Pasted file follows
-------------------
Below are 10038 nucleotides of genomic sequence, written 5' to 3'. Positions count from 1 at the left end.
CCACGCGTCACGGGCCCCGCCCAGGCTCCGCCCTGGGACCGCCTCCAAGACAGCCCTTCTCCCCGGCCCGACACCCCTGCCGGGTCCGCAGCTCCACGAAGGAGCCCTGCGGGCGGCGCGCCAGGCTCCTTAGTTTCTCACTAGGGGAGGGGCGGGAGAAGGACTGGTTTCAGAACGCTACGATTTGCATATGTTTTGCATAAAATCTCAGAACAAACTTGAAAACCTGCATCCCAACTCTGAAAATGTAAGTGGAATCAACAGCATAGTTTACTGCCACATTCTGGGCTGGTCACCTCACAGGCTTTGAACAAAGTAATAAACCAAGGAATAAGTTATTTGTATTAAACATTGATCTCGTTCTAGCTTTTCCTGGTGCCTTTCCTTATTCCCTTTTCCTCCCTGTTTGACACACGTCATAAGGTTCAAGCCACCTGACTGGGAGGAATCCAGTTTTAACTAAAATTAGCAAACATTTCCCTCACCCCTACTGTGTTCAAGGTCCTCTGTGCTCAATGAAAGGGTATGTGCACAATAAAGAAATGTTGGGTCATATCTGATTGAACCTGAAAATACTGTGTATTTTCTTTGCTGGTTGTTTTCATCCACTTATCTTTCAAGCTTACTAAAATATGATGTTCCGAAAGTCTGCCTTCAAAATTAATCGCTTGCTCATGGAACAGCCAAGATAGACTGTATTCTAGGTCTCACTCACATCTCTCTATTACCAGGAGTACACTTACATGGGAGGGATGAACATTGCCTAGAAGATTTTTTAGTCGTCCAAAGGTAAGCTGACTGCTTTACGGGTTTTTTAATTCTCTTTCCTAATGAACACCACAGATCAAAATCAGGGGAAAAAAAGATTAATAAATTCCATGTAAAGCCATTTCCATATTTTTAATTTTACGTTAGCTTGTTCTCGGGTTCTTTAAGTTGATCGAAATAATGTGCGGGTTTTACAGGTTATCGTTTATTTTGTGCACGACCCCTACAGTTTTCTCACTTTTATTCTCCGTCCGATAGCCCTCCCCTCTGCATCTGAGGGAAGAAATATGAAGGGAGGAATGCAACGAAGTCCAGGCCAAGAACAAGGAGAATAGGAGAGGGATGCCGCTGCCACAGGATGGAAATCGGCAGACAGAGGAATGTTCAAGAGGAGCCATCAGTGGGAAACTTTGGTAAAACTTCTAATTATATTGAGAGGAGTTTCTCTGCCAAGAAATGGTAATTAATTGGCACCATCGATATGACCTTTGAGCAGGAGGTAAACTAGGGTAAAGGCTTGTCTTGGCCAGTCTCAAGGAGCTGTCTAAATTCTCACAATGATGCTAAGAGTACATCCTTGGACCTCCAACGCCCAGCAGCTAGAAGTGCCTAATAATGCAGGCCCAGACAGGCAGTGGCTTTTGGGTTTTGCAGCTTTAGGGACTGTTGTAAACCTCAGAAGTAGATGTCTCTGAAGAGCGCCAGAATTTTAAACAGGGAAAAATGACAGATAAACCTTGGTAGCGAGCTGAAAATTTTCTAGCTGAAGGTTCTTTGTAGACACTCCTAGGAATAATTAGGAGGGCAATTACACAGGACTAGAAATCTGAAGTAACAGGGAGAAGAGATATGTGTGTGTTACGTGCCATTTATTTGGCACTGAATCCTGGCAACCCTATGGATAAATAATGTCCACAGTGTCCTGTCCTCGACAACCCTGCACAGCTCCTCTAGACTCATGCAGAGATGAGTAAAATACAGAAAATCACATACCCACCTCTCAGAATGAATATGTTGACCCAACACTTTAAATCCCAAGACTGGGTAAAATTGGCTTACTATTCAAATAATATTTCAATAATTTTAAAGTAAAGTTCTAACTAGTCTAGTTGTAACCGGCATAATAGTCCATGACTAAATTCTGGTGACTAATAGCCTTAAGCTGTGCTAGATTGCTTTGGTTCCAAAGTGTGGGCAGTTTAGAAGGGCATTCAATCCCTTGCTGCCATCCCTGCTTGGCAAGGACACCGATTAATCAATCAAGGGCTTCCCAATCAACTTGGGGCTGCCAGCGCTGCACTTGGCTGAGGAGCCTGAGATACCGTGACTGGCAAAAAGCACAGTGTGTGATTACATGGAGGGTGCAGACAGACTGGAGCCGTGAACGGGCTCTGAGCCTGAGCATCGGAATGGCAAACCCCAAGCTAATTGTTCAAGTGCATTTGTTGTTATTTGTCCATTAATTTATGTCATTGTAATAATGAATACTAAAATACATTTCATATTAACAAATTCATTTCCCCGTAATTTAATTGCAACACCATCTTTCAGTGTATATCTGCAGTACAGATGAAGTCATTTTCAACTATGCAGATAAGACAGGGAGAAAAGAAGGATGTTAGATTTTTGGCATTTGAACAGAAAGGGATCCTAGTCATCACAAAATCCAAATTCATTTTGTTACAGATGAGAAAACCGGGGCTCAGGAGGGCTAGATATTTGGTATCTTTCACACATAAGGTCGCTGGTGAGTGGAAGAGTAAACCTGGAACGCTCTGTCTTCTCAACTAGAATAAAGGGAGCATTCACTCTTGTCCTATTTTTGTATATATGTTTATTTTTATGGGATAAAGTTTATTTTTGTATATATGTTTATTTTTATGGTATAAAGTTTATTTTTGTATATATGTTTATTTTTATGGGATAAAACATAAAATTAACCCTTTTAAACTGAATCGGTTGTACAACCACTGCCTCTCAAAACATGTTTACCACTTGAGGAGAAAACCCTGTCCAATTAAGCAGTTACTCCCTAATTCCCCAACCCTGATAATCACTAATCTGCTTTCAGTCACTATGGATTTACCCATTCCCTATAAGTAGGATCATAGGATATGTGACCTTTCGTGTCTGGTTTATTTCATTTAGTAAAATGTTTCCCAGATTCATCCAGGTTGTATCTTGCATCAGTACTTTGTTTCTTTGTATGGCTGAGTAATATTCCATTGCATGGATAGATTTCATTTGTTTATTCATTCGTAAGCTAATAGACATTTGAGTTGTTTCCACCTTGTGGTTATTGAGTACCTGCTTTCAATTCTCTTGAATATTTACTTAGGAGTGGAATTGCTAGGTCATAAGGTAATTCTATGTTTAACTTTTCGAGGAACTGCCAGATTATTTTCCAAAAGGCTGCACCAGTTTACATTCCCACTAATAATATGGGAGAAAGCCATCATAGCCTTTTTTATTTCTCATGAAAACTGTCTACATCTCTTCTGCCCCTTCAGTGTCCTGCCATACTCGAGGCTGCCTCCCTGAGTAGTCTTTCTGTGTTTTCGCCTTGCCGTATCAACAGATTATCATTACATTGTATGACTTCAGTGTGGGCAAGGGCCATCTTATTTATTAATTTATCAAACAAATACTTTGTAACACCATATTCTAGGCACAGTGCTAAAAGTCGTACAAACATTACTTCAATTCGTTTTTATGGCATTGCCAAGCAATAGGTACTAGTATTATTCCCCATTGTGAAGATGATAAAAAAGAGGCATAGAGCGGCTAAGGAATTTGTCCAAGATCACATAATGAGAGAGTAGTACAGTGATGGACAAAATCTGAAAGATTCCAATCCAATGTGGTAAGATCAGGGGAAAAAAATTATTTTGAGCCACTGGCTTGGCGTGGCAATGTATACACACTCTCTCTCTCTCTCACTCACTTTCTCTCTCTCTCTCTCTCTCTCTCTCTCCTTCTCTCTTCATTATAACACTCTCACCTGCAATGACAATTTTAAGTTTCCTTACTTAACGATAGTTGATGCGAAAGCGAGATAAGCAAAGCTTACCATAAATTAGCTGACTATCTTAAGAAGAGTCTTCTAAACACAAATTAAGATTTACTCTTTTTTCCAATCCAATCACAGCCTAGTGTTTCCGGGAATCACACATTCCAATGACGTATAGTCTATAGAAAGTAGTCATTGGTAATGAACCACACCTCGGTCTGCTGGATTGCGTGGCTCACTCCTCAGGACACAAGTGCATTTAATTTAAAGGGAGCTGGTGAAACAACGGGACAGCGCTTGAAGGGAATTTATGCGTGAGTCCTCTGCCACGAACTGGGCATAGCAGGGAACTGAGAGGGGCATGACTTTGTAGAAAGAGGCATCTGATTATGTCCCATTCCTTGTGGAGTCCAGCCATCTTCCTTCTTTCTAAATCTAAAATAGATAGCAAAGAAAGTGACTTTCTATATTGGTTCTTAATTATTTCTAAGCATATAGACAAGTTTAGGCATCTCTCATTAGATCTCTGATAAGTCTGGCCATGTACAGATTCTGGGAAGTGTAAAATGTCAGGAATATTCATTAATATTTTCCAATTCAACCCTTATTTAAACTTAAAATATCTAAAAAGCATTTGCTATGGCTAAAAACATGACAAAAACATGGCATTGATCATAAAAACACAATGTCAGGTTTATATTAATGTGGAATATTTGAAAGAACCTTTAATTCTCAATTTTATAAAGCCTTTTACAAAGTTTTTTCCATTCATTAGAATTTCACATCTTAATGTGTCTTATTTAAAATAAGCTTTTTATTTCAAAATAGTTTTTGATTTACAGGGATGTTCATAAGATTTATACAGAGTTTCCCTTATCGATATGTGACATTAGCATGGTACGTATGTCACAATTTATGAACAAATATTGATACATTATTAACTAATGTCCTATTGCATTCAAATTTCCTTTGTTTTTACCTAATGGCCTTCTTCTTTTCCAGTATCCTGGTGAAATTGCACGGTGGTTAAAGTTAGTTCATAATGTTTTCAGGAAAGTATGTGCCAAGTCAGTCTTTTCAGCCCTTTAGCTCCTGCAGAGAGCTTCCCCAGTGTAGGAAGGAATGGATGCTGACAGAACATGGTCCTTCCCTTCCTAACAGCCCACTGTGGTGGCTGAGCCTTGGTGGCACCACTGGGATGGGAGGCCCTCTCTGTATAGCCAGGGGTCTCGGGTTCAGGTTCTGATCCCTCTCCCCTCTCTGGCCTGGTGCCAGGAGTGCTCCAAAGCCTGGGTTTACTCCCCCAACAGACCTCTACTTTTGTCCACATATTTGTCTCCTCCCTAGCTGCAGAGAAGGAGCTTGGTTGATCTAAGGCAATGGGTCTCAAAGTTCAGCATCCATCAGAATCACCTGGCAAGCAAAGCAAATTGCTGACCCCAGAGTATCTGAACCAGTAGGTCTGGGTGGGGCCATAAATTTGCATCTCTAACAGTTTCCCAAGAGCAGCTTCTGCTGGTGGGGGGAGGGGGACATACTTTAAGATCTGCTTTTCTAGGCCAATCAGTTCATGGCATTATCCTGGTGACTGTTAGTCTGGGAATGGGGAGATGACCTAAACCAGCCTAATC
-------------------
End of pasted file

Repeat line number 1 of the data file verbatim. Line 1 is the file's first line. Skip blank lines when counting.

Below are 10038 nucleotides of genomic sequence, written 5' to 3'. Positions count from 1 at the left end.